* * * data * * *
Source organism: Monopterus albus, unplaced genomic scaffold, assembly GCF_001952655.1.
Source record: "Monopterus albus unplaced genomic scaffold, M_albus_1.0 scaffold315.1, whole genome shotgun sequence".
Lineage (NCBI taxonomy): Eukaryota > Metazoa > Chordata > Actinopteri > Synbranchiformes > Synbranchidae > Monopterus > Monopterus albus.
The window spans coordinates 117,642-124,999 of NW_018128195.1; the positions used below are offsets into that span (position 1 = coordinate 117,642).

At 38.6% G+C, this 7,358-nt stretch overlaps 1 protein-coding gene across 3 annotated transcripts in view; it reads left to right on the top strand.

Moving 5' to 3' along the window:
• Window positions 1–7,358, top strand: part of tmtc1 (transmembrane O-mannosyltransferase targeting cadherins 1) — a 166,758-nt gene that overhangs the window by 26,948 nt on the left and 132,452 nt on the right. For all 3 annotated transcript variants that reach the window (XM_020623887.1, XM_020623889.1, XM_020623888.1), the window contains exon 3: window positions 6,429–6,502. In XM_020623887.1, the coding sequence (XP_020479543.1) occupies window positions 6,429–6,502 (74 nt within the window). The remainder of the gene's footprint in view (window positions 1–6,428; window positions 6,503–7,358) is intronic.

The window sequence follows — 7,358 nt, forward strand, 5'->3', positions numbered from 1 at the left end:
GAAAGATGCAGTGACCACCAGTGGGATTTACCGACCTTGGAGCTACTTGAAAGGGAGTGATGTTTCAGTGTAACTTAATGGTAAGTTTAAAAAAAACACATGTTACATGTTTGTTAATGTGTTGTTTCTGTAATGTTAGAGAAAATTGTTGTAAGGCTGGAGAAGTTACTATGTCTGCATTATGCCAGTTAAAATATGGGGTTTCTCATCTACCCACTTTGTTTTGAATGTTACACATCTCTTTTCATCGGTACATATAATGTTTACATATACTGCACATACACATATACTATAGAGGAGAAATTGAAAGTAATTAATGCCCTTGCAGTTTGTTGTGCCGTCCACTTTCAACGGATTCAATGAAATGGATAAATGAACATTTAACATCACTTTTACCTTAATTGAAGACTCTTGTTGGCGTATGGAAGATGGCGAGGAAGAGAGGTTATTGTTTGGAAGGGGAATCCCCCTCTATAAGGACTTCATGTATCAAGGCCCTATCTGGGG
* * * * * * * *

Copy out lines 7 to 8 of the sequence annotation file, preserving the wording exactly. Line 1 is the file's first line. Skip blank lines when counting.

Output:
• Window positions 1–7,358, top strand: part of tmtc1 (transmembrane O-mannosyltransferase targeting cadherins 1) — a 166,758-nt gene that overhangs the window by 26,948 nt on the left and 132,452 nt on the right. For all 3 annotated transcript variants that reach the window (XM_020623887.1, XM_020623889.1, XM_020623888.1), the window contains exon 3: window positions 6,429–6,502. In XM_020623887.1, the coding sequence (XP_020479543.1) occupies window positions 6,429–6,502 (74 nt within the window). The remainder of the gene's footprint in view (window positions 1–6,428; window positions 6,503–7,358) is intronic.

The window sequence follows — 7,358 nt, forward strand, 5'->3', positions numbered from 1 at the left end: